Healthcare is inherently a data-rich sector, and can, therefore, gain a lot from leveraging data analytics. The shift in the US healthcare industry to value-based care offers the right impetus to adopt data analytics. Healthcare providers and institutions are already using novel technologies that are aiding them to accelerate the operations, make better decisions, and, ultimately, deliver an enhanced experience to patients.
Now predictive analytics tools are used to make decisions that help improve patient outcomes, increase operational efficiency, and reduce spend. All in all, the spectrum of benefits of applying predictive analytics to healthcare covers everyone: Providers, Patients, Payers, and product manufacturers. The ability to save lives leveraging Predictive analytics algorithms is a huge leap forward to mankind
In this article, we delve on a few use cases of predictive analytics leveraged in healthcare
Effective personal medicine
Predictive analytics allows to find cures for particular diseases. This stands true even for diseases unknown at the time. Predictive analytics allows healthcare organizations to introduce precise modeling for mortality rates for individuals. And this is just the tip of the iceberg!
It is known for long that certain medicines work better for some groups of people, but not necessarily others. The reason for that is that human bodies are complex, and still, a lot is unknown about it. It’s not practically feasible, nor possible, for a single, or a few, healthcare providers to analyze all of the detailed data.
But predictive analytics can come in handy. It can discover correlations and patterns when studying huge data sets and then offer insightful predictions. Clearly, such an approach will allow caregivers to come up with the best treatment option for the use case at hand.
Patient Wellness and Prevention of Chronic Diseases
There’s a reason that prediction and prevention go hand in hand; especially in case of healthcare. There is a wealth of data that is generated from devices like Fitbit, Apple Watch, etc. Combining this data with health data of the patient, diagnostics from labs, etc; institutions can use predictive analytics tools to identify individuals who are at higher risks of developing chronic conditions earlier in the disease progression. In doing so, the patients can be kept at a lower risk of developing serious long-term problems.
Accounts Receivable and Denials Management in Revenue Cycle Management
Providers leverage RCM providers for AR and Denials Management and there is a high percentage of cases that still get into the Denials Management queue. Ability to predict these as a Patient schedules an appointment will allow Providers to take additional precautions for some of these cases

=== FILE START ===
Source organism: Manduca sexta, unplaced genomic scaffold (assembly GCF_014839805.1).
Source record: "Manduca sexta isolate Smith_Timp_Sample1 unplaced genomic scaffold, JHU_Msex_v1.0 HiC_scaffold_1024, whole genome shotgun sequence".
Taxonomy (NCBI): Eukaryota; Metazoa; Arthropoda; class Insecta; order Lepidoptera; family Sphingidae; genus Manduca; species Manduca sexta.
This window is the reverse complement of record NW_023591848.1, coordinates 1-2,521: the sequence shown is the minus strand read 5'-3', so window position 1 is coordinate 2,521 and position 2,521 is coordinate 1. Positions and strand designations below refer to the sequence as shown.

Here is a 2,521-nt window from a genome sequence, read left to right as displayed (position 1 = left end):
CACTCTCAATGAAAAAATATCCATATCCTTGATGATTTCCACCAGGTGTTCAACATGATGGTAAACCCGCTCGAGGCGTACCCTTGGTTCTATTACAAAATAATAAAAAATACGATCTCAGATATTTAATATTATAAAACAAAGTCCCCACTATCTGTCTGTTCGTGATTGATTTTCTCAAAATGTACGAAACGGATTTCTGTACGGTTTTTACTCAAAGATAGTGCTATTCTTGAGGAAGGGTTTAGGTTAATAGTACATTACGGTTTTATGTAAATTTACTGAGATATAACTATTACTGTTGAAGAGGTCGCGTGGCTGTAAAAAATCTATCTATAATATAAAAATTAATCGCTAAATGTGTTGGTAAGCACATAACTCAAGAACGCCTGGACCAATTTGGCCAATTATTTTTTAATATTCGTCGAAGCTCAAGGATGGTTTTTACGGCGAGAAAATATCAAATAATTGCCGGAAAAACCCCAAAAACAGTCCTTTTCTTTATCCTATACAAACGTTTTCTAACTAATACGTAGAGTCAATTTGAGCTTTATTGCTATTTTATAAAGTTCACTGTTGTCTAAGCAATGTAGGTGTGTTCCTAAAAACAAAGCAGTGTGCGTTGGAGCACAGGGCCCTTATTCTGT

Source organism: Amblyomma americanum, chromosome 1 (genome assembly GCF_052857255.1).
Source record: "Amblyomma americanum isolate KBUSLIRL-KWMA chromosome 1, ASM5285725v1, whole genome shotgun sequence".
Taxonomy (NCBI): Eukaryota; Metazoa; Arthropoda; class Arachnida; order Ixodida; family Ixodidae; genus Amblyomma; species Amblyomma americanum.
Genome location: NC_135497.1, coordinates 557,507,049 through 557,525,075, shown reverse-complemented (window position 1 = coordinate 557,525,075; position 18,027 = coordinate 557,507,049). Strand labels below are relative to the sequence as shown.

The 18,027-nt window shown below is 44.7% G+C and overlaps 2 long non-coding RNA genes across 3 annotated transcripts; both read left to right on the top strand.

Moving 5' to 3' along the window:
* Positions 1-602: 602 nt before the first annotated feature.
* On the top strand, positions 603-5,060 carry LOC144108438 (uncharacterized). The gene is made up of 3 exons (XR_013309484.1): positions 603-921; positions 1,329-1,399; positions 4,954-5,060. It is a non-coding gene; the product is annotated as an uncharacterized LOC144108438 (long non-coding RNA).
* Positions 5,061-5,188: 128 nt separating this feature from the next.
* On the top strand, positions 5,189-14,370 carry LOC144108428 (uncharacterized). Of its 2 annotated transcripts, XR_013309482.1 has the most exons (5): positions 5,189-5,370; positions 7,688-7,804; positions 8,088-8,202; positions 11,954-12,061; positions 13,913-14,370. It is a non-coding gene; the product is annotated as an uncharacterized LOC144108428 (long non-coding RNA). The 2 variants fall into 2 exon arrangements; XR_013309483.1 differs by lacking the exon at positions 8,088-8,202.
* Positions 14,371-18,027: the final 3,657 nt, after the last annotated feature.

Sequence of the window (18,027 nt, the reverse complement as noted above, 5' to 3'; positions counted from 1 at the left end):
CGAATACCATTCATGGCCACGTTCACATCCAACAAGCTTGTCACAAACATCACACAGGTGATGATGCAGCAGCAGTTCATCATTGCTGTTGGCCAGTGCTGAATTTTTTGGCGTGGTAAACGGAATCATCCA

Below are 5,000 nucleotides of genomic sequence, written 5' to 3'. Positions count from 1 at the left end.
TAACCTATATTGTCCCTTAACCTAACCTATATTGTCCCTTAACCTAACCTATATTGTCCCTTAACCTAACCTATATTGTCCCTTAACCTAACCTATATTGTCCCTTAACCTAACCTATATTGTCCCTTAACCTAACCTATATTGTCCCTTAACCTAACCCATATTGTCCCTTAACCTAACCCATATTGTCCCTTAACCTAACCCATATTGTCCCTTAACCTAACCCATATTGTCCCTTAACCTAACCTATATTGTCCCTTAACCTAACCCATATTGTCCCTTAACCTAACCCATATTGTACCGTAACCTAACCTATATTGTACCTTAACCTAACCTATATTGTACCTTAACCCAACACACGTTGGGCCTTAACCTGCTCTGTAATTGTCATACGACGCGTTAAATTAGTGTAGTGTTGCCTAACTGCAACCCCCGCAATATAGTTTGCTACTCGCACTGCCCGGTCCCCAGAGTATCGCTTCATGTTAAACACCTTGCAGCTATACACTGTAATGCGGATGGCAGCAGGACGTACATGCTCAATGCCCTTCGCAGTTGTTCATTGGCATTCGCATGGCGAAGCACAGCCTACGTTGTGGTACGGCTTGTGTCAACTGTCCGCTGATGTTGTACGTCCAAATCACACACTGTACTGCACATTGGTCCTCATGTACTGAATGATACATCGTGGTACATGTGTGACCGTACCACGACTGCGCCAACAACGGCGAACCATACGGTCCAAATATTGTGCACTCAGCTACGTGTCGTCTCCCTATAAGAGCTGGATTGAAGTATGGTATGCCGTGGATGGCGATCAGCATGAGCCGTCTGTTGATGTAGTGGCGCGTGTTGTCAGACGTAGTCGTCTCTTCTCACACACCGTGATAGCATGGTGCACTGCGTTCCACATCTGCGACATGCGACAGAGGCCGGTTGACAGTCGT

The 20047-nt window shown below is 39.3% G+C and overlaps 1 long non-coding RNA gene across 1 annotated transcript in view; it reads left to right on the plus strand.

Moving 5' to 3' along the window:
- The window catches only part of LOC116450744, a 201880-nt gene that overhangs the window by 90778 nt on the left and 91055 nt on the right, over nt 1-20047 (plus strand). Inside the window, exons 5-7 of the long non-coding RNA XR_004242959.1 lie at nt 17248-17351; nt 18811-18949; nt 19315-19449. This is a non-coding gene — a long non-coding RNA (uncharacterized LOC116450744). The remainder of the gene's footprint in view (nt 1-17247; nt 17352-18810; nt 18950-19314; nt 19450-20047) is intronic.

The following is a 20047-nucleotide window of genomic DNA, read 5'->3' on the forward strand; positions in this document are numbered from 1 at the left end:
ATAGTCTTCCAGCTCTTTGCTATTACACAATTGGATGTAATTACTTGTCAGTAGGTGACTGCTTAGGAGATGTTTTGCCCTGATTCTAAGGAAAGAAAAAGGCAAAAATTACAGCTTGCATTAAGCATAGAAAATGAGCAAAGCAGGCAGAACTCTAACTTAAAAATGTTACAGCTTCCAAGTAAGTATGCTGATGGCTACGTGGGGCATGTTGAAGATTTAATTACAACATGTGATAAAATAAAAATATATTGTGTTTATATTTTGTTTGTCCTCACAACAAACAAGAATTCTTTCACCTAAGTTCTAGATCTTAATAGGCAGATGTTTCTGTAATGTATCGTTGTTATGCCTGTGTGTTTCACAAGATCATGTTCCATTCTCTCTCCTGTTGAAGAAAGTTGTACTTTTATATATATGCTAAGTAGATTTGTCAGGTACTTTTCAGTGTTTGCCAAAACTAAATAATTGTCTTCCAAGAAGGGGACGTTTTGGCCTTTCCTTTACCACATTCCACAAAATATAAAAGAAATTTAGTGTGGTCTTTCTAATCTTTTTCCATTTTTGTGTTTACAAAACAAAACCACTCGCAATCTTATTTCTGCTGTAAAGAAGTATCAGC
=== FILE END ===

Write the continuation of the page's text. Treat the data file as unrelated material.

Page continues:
Controlling patient deterioration
During their stay at the hospital, patients face various threats, including the development of sepsis, acquisition of infection, or sudden downturn due to the existing clinical conditions.
Equipped with predictive analytics, doctors can figure out possible deterioration based on the changes in a patient’s vitals. Most importantly, they can do that before the symptoms clearly manifest themselves.
Machine learning has proven to be extremely efficient in predicting clinical events at the hospital. For instance, at the University of Pennsylvania, doctors leverage a predictive analytics tool to identify patients who might fall victim to severe sepsis or septic shock 12 hours before the onset of the condition.
Potential in precision medicine
Evidently, healthcare institutions have access to heaps of data that can be used to uncover patients who have had similar responses to specific medications.
Only machine learning-based analytics can help uncover such insights, because the data sets we’re talking about are really huge, and include a lot of cluttered, unstructured data, including age, gender, location, and other relevant healthcare data.
Predictive analytics can, therefore, lead to improved precision medicine outcomes and make it easier for doctors to customize medical treatments, practices, and products to the use case at hand.
Cost reductions from eliminating waste and fraud
According to a NCSL podcast released in Dec 2017, healthcare fraud costs insurers anywhere between $70 billion to $234 billion each year.
By analyzing the heaps of patient data, payers are building or have built predictive models to prevent insurance fraud before payouts. This could include duplicate claims, doctors prescribing high rates of tests, or medically unnecessary treatments.
For the short-term, the increase in number of cases for Covid-19 is another clear use case of the need for prioritization. Organizations have the opportunity to admit patients and offer treatment based on prediction algorithms leveraging symptoms and patient medical conditions.
For the long term, Analytics is a key aspect in most Healthcare systems and an increasing number of organizations are implementing Artificial Intelligence and Machine Learning-based tools to use the data and predict trends.
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